What’s in a word?
A lot, especially if it’s jargon.
Reading an article from Fast Company called “5 Secrets to Better Employee Engagement,” I got distracted by the author’s use of the word “brand.” The article itself was great, dead on in most ways in terms of actions and approaches that increase engagement. My comment to the author was:
“Please, whatever you do, don’t call it an employment brand in public, to your employees. The word is too buzzy, it sounds phony or pretentious, and it makes a lot of employees suspicious about your motives.”
As a communicator, I’ve been there, done that. I spent 25 years in Human Resources, land of buzzwords, acronyms, and jargon, beginning with what we called ourselves. Just this morning I googled “names for Human Resources” and dropped into discussions that were remarkable in their earnestness: Groups of people debated the pros and cons of Human Capital Management, People and Culture, People Relations Management, Talent Management, and the Center for Organization Effectiveness, to name a few. Google calls its HR function People Operations, a name I like because it’s simple. It makes it clear that people are there to work. It doesn’t get snarled up in the emotional argument that the word “resources” depersonalizes human beings.
Here’s the point: Whatever you call it, the intention is what counts, and after that, the behavior. How does the company treat its employees, associates, assets, resources, talent—whatever it calls the people who do the work? And that’s where things so often fall apart.
The article about employment branding to increase engagement set me off because it reminded me of an “initiative” I worked on. The consultants arrived with glossy presentations filled with jargon and catchy phrases that were quickly picked up by the project team, a group of people engaged in a risky endeavor—risky because their employer was notorious for being alternately oblivious to and demeaning of its staff. The project team felt threatened because their coworkers already were suspicious and tense. The consultant’s elite lexicon, with its pillars and proof points, purchase drivers and messaging matrices, made the project team feel special. It made them feel safe. Unfortunately, it made the rest of the workforce angry, bordering on hostile, first, because it excluded them and second, because it seemed to be missing the point.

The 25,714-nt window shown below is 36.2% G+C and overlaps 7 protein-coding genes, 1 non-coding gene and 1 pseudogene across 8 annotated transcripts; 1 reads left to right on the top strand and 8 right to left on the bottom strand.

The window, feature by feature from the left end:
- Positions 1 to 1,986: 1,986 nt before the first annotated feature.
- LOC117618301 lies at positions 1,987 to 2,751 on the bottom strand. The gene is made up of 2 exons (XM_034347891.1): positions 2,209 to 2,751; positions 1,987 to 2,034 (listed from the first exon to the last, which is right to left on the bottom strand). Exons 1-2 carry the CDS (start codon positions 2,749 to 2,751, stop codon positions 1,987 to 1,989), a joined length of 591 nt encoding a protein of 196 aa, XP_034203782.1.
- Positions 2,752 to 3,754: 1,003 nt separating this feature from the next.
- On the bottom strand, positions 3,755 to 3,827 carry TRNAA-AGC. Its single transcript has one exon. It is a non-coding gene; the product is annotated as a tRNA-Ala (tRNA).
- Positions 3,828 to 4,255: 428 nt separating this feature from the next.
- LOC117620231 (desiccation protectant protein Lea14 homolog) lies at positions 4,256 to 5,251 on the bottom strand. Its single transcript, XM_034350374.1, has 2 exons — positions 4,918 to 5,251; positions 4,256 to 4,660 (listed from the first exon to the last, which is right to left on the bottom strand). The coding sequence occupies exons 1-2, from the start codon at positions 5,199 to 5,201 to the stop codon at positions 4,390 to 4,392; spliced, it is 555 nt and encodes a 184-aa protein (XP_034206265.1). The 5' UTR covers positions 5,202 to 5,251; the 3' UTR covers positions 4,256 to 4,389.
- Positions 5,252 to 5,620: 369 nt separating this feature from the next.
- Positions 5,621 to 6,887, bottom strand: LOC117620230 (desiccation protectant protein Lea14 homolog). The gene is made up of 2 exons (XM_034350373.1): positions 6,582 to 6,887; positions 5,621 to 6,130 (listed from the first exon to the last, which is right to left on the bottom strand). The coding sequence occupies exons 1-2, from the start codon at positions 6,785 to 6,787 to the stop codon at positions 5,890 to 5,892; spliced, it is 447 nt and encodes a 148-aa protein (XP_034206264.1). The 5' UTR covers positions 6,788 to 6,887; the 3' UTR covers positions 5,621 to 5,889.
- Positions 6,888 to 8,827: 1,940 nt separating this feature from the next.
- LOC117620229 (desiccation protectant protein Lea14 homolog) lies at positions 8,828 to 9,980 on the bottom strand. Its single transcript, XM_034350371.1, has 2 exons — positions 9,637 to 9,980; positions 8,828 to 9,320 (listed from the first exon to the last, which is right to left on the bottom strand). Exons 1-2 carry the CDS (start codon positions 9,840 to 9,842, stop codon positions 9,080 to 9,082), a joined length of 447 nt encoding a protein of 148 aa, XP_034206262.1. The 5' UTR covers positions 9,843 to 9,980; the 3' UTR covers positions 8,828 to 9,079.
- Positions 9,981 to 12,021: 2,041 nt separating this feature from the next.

Don’t get me wrong: I’m all for employment branding because it takes a thoughtful and deliberate approach to people, in the context of business strategy and culture. I love acronyms for their cleverness and jargon for its precision. But linguistic devices need to stay behind closed doors, restricted to those who already speak the language.
The best communication happens when you forget about yourself, your insecurities, and your needs, and speak to your audience in terms that are clear, candid, and meaningful to them. Paired with consistent, follow-up actions, there is no better way to build a dedicated workforce that returns your sincerity and respect.